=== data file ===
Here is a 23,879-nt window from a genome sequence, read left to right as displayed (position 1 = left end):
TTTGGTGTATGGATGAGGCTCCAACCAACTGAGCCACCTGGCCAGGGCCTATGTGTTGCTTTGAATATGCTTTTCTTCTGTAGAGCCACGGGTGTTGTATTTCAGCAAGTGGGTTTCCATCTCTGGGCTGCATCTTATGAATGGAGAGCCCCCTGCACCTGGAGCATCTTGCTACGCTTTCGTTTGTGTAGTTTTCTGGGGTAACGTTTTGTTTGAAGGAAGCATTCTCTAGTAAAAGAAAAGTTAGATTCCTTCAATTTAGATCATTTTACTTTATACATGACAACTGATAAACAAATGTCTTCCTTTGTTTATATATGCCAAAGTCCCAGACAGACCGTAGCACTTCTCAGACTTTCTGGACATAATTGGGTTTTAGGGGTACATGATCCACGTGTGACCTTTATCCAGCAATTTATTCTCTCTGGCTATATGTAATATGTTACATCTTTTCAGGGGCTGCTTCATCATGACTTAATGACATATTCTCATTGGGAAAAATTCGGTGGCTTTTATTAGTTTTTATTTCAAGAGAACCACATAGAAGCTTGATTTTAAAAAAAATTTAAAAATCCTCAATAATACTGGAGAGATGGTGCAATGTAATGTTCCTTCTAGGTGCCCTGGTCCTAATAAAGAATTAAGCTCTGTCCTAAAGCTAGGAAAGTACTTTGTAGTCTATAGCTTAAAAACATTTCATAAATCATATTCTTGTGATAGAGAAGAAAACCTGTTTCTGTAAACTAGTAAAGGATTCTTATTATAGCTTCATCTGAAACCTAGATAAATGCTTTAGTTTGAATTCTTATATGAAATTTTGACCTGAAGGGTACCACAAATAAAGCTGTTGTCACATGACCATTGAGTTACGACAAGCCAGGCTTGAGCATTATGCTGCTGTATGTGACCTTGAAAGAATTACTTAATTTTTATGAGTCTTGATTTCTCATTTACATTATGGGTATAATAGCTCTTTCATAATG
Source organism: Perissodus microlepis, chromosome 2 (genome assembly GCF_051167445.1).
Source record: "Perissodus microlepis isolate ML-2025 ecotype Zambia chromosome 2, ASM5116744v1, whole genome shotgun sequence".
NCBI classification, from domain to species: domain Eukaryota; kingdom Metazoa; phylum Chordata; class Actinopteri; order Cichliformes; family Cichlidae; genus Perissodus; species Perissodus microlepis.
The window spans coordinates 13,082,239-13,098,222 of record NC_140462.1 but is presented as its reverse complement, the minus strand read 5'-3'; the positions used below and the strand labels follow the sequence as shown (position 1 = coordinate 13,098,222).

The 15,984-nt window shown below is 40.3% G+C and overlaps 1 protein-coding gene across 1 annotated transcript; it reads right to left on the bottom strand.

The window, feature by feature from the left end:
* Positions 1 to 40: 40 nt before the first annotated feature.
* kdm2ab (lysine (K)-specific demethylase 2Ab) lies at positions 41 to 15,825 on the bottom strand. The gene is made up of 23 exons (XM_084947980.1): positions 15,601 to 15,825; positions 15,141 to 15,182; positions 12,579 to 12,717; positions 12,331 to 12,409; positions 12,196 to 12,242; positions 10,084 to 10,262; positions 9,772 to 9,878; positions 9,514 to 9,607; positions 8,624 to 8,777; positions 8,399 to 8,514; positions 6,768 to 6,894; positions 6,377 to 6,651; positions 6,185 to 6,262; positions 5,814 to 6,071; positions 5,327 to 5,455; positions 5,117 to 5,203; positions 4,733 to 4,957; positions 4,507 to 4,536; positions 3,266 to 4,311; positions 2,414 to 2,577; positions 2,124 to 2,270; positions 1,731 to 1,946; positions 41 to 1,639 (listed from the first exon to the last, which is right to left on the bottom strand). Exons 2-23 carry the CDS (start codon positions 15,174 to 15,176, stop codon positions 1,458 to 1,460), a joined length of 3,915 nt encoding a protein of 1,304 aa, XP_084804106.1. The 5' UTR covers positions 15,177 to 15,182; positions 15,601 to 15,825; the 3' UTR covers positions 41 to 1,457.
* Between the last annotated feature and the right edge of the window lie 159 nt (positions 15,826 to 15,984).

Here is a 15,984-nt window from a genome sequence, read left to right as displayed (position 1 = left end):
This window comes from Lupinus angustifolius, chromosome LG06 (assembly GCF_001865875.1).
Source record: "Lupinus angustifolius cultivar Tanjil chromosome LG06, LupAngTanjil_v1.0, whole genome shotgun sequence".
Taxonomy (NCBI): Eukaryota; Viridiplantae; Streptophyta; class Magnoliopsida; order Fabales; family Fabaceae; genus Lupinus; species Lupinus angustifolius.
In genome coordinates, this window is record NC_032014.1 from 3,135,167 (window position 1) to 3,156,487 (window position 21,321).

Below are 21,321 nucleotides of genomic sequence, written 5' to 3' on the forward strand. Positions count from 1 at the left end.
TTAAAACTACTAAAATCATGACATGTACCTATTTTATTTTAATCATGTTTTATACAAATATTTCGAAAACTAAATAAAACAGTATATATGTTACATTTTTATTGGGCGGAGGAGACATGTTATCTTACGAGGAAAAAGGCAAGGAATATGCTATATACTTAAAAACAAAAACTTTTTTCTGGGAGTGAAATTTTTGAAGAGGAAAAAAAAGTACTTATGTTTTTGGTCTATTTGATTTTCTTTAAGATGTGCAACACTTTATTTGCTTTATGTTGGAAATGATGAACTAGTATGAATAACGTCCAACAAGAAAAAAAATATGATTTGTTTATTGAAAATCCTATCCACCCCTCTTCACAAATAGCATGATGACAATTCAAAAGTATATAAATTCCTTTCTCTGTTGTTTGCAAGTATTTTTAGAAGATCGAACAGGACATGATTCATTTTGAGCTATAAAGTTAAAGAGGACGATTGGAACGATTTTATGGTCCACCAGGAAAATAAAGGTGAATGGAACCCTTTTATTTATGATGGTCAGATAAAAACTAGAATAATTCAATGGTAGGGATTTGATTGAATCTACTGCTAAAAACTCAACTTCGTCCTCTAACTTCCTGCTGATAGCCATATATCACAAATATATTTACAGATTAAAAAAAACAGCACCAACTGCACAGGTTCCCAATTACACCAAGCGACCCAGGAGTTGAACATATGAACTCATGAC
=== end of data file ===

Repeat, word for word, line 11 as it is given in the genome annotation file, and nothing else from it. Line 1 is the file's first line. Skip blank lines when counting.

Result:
* Between the last annotated feature and the right edge of the window lie 159 nt (positions 15,826 to 15,984).